All woods will change color quickly under the harsh glare of the sun. Within a few months, the surface turns every tone of gray, but a few millimeters under that silvery hue, the wood is unchanged and unaffected. Wood’s marvelous elasticity and compressive strength are not affected by surface weathering.
I realized that gray was the new green.
By not painting our barn we have avoided putting a lot of toxic stuff into the world. Most of the products used to coat wood contain volatile solvents and other toxic chemicals. They are added to improve performance and durability, and if you use oil-based paints, the clean up is another toxic solvent. The list is long and nasty.
1,4-dioxane and acetaldehyde are suspected carcinogens. N-methyl pyrrolidinone is a reproductive toxin. And aromatic solvents such as toluene and xylene can cause a number of health problems. Just think about all the lead-based paints people used to use. Some of the substitute metals in current paints aren’t much better.
These materials are chipping and falling off the wall surfaces and settling into the soil, where they will be toxic for a long, long time.
And speaking of long time, that is just what your exterior wall coating is not going to last.
According to Tips by Real-Estate Agents, here are some average time frames for an exterior coating:
Latex paint — 5-7 years
Oil paint – 6-8 years, depending on sheen. (Semi-glossy surfaces will last longer.)
Semi-transparent stain –3-4 years
Solid oil stain – 5 years
That silvery finish of weathered wood is looking better and better.
When we decided to build a barn on our land, our daughter/architect quickly sketched up a shape that would maximize future solar panels and provide the most possible headspace for a loft area where we could camp. We took her plan to Mike Yaker, a local timber framer, who crafted its solid wood bones and helped us side it with inch-thick slabs of white oak in 2007.
Why did that stack of rough-hewn batten boards sit on the barn floor for almost three years?
But the main reason was that I was hesitant to cover the brilliant strips of light that poured through the spaces that formed as the fresh oak slabs dried and contracted – sometimes a full inch.
That airy feeling seemed pleasant – kind of like a tobacco drying barn, except that driving rain or snow, especially from the north or east, came on through to soak anything stored near those “walls”. But the barn’s interior had a non-confining property that I loved immediately.
Finally the task could be postponed no more, and we set up shop to carve out the back sides of each board if necessary to accommodate the warpage and uneven joint between siding boards. Battens are traditionally nailed on, be we have opted to use screws, and that works very well with the uneven surfaces. It’s satisfying to watch the boards snug up as the battery screwdriver twists each screw in tight.
Board and batten is a time-honored siding technique. The battens are not attached to the siding, but to the structure beneath them, so that each panel can expand and contract at its own rate without stressing its neighbors. And it’s a visually pleasing look of vertical lines marching along the surface, changing throughout the day as the battens catch light and cast shade from the shifting sun.
And speaking of sunlight, I am amazed at my reaction to the changing light in the barn’s interior. As we have closed off the gaps to light, the whole quality of illumination is changing in a way that I am loving. Suddenly I can see tone and texture in boards that were lost in the distracting glare from the gaps between boards.
It seems somehow right that the light should pour in only through window panes.
If you want to learn more about board at batten, here are a couple of how-to sites, Board and Batten and How to Make Board and Batten – although I will note that we have not followed their advice. Our barn is not insulated, which makes a much simpler plan possible. Nail the boards to the horizontal girts and screw the battens to the girts through the gaps between them.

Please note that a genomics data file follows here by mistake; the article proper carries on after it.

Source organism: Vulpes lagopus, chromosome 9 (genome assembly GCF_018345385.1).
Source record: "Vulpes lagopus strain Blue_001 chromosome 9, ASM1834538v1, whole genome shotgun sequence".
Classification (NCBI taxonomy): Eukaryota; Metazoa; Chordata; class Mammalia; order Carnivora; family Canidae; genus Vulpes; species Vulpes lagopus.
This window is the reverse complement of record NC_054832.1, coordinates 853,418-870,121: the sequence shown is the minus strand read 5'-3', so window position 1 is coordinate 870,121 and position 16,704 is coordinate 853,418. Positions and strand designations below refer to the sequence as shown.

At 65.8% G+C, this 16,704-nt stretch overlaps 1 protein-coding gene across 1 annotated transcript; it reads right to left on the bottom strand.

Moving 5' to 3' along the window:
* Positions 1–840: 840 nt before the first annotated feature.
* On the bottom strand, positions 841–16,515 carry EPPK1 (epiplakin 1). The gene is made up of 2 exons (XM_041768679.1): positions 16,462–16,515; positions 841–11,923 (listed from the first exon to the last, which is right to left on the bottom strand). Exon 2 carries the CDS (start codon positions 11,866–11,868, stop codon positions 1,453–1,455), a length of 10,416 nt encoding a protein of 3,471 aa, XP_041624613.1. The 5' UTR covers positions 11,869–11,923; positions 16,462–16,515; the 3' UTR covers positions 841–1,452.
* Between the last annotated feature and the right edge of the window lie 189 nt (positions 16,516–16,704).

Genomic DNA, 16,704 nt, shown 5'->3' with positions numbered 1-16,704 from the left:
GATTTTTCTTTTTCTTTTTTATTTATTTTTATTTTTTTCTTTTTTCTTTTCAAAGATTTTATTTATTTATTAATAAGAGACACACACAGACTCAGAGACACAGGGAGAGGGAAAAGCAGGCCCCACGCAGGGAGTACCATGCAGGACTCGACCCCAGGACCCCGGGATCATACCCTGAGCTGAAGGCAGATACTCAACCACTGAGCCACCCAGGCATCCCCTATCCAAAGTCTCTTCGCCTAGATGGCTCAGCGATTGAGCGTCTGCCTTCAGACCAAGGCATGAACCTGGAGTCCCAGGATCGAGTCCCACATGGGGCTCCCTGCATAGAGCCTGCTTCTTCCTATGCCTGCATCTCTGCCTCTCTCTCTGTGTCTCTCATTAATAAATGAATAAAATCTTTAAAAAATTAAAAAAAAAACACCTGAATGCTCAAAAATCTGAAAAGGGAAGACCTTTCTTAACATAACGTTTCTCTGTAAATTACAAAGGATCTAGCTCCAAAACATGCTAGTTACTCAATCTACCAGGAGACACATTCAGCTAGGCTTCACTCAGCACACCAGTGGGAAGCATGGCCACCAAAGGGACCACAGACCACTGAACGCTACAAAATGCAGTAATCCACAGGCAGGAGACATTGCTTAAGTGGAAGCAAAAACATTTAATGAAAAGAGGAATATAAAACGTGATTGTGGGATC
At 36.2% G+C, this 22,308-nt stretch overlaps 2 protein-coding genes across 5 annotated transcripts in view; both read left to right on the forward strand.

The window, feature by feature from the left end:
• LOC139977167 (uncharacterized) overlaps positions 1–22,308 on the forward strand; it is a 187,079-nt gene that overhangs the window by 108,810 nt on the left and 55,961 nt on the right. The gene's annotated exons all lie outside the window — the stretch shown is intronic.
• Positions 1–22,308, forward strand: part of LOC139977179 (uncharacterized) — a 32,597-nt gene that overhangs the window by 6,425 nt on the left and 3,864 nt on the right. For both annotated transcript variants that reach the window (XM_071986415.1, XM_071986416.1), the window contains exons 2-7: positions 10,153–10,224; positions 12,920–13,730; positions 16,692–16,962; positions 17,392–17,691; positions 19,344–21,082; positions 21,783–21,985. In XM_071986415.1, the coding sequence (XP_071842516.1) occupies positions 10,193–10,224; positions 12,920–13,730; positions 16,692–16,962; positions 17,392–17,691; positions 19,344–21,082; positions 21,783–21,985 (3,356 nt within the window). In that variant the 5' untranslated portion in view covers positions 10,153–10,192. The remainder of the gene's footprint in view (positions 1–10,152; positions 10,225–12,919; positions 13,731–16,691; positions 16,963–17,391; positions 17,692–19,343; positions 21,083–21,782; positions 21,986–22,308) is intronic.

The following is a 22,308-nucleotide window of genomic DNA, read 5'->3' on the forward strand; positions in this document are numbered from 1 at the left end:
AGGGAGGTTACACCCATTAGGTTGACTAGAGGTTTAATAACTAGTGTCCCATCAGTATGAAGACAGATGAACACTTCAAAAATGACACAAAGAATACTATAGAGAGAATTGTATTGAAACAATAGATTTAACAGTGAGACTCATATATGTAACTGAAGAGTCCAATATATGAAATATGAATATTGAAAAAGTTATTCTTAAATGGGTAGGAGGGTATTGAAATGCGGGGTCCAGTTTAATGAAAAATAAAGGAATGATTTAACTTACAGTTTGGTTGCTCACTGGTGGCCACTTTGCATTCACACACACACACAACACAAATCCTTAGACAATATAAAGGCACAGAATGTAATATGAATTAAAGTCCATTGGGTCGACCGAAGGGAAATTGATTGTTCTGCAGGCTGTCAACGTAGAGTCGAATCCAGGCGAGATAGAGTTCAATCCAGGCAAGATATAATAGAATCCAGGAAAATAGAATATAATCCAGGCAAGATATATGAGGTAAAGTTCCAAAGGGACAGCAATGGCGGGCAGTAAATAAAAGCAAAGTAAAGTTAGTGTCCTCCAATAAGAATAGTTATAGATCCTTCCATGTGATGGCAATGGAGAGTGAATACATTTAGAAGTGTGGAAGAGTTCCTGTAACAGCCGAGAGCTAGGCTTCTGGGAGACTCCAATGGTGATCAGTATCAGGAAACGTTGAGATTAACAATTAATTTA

Call it done.
Call it well done.
If bugs wrote books, they would probably begin their book on the human era, “It was the best of times. It was the worst of times…..” They would probably consider it a slightly scary book.
I thought the Master Gardener Volunteer program (see my post Becoming a Master Gardener ) I enrolled in would teach me more about plants, but the most thought-provoking class so far was this week’s lecture on insects.
Phil Pellitteri, University of Wisconsin insect diagnostician, took the class on a whirlwind tour of the bug world, and I am now more than ever in awe of insects. They were here with the dinosaurs, and they’ll be crawling and flitting about the planet long after our species has been invited to join the Nameless Fossil Club.
Insects are, as Pellitteri said, a little hard to warm up to.
Whenever sci fi film makers have to come up with a new alien menace, it’s likely to look like a bug. It’s too bad we see the relationship as adversarial, because, there isn’t enough Raid in the world to keep these billions at bay. Lucky for us that 99 percent of the world’s insects go about their business without harming humans or their crops in any way.
Why Do They Look So Strange?
Insects are built differently than us from the inside out.
We are propped in shape by our skeletons. Insects go through their adult life mooshing around inside a set of armor that defines their shape. Just imagine living inside a skin-tight, brittle plastic coating. It would not be so easy to taste, hear, see, smell or feel inside a bug suit.
But insects have ways of taking in the world. All those creepy looking little hairs are sensors. Butterflies taste flowers through pads on their feet. A male moth’s antennae can pick up chemicals emitted by a female moth half a mile away. And what must the world look like through those crazy eyes?
Their world has looked different to bugs since a Swiss chemist rediscovered DDT in 1939. Really, our world has looked different too. He was awarded a Nobel Peace Prize for finding out that DDT killed bugs. It was the beginning of Better Living through Chemistry. But within three years, DDT already didn’t work on some bugs. They had mutated resistant strains that fast!
No problem! Chemists had a whole new arsenal of nerve gasses to play with after WW2. It was and is a profitable business, making and selling these poisons.
Farmers and home owners started drenching everything they grew, “just in case.”
In the process we have made pests out of insects that were not a problem before by destroying their natural enemies, presenting them with huge fields of tasty monocultures.
Whether you see them as the enemy or as fellow earthlings, it makes sense to get to know more about them. Pellitteri recommends a book called Garden Insects of North America: The Ultimate Guide to Backyard Bugs by Whitney Cranshaw. This is a good book! It’s gardener friendly because it is organized by the plant area affected by the bug.
I’m on my way to the book store now!